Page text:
• Position: supine with arm board (tourniquet). Pad under contralateral shoulder and hip to allow the patient to roll over operating side.
  • Landmarks: medial humeral epicondyle.
  • Incision: a curved incision centred over the medial humeral epicondyle.
  • Internervous plane: proximally between musculocutaneous nerve (brachialis) and radial nerve (triceps). Distally between musculocutaneous nerve (brachialis) and median nerve (pronator teres).
  • Dissection: develop the plane between brachialis and triceps proximally taking care to protect the ulnar nerve posteriorly. Distally the ulnar nerve enters the FCU and plane is developed between pronator teres and brachialis. Medial epicondylar osteotomy may improve distal exposure.
  • Structures at risk: ulnar nerve, median nerve (as it enters between the two heads of pronator teres) and the medial cutaneous nerve of the forearm.
  • Extension of approach: continue the proximal dissection to expose distal humerus. Distal extension is limited by median nerve branches to muscles arising from common flexor origin.
  • Position: supine with arm board (tourniquet).
  • Landmarks: biceps tendon, radial styloid.

BS1SAAnt approach radius 1.jpg

Figure 1. Anterior approach to the radius. Land marks: Biceps tendon, brachioradialis, lateral epicondyle humerus and styloid process of radius. Incision: A longitudinal incision from the elbow flexor crease lateral to biceps tendon down to the radial styloid.

  • Incision: a longitudinal incision from lateral to biceps tendon down to radial styloid process.
  • Internervous plane: between radial and median nerve (proximally: brachioradialis and pronator teres respec, distally: brachioradialis and flexor carpi radialis, respectively).

BS1SAAnt approach radius 2.jpg

Figure 2. Internervous plane distally lies between the brachioradialis(radial nerve) and FCR(median nerve).Proximally,it lies between the brachioradialis(radial nerve) and pronator teres muscle(median nerve).

  • Superficial dissection: incise the deep fascia of the forearm in line with the skin incision. Develop the plane between brachioradialis and FCR. The recurrent radial leash may need ligation to facilitate lateral retraction of brachioradialis.
  • Deep dissection: distal third: incise pronator quadratus along its radial border and reflect that along with FPL. Middle third: pronate the forearm and incise PT insertion and reflect subperiosteally reflecting PT and FDS. Proximal third: supinate the forearm and incise supinator along its broad insertion (fibres at right angle to those of PT) with lateral subperiosteal dissection protecting PIN.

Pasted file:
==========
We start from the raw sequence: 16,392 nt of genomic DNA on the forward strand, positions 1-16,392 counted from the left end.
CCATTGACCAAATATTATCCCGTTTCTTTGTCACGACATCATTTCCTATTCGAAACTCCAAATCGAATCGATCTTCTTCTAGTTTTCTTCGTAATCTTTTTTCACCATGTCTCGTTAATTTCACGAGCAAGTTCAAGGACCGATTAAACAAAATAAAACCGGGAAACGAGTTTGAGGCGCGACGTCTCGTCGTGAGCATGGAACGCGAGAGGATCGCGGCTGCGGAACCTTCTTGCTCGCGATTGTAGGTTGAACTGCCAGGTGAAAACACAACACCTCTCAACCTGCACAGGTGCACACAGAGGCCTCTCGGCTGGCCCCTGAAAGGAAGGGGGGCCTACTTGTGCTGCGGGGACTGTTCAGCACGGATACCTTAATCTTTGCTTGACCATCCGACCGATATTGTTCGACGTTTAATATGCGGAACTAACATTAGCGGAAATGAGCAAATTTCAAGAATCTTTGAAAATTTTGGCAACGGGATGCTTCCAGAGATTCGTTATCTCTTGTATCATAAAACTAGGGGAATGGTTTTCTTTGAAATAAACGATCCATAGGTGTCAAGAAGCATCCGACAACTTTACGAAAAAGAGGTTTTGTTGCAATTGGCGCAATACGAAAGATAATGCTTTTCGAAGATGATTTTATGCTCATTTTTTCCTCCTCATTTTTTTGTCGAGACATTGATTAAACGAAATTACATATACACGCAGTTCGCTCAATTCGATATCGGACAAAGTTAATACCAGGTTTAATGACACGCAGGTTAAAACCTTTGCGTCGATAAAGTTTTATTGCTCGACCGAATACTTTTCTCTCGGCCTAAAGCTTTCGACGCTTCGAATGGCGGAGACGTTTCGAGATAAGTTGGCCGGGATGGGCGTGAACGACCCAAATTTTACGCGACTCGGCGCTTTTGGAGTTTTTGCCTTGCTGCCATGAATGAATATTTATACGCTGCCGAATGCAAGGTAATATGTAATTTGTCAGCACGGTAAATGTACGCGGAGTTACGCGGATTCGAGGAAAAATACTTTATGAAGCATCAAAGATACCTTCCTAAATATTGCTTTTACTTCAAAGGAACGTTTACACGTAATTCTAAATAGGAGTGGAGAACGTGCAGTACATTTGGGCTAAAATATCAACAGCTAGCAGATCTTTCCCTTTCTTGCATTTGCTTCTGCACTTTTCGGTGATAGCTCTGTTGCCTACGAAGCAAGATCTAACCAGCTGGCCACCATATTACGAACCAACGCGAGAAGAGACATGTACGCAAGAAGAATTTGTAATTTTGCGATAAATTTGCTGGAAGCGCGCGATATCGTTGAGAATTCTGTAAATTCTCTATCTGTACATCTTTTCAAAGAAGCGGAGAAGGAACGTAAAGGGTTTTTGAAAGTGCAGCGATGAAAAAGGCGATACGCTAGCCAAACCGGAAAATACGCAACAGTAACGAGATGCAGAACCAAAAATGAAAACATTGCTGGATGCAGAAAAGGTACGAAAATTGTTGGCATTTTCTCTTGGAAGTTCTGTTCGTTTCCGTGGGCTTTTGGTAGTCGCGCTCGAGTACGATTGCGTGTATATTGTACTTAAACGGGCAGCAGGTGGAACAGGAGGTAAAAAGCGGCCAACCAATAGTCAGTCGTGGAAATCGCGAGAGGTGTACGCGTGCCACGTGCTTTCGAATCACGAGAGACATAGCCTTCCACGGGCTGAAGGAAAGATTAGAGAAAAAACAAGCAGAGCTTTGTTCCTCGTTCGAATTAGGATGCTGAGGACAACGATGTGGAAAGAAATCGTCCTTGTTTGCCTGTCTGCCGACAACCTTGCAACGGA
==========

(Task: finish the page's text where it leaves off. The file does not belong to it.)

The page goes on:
BS1SAAnt approach radius 3.jpgFigure 3. Anterior approach to the radius (Henry).

  • Structures at risk: superficial radial nerve and radial artery (undersurface of brachioradialis) and post. interosseous nerve (within supinator).
  • Extension of approach: proximal extension as anterolateral approach to humerus, distal extension into the wrist joint.

BS1SAAnt approach radius 4.jpg

Figure 4.Anterior approach to the radius. How to enlarge the approach proximally and distally

  • Position: supine with arm board (tourniquet) and forearm pronated.
  • Landmarks: Lister’s tubercle and lateral humeral epicondyle.
  • Incision: a longitudinal incision from just anterior to lateral humeral epidonyle down to ulnar side of the Lister’s tubercle at wris

BS1SAPost approach radius 1 .jpg

Figure 1. A straight incision is made over the proximal 2/3rds of the radius on a line from the centre of the dorsum of the wrist to a point 1.5cm anterior to the lateral humeral epicondyle with the forearm pronated.

  • Internervous plane: between radial and PIN nerves (proximally: ECRB and EDC, respectively, distally: ECRB and EPL, respectively
  • Superficial dissection: develop the plane between ECRB and EDC.

BS1SAPost approach radius 2.jpg

Figure 2. Dorsal approach to the radius (superficial dissection).The deep fascia is divided in line with the skin incision. The internervous plane lies between the extensor carpi radialis brevis (ECRB) and the extensor digitorum communis. ECRL: Extensor carpi radialis longus, APL: Abductor pollicis longus and EPB: Extensor pollicis brevis.

  • Deep dissection: proximal: supinator cloaks the upper third radius, identify and dissect the PIN either from proximal to distal by detaching ECRB/ECRL or vice versa. Middle: APL and EPB can be incised along its borders to facilitate retraction. Distal: bone is exposed by superficial dissection.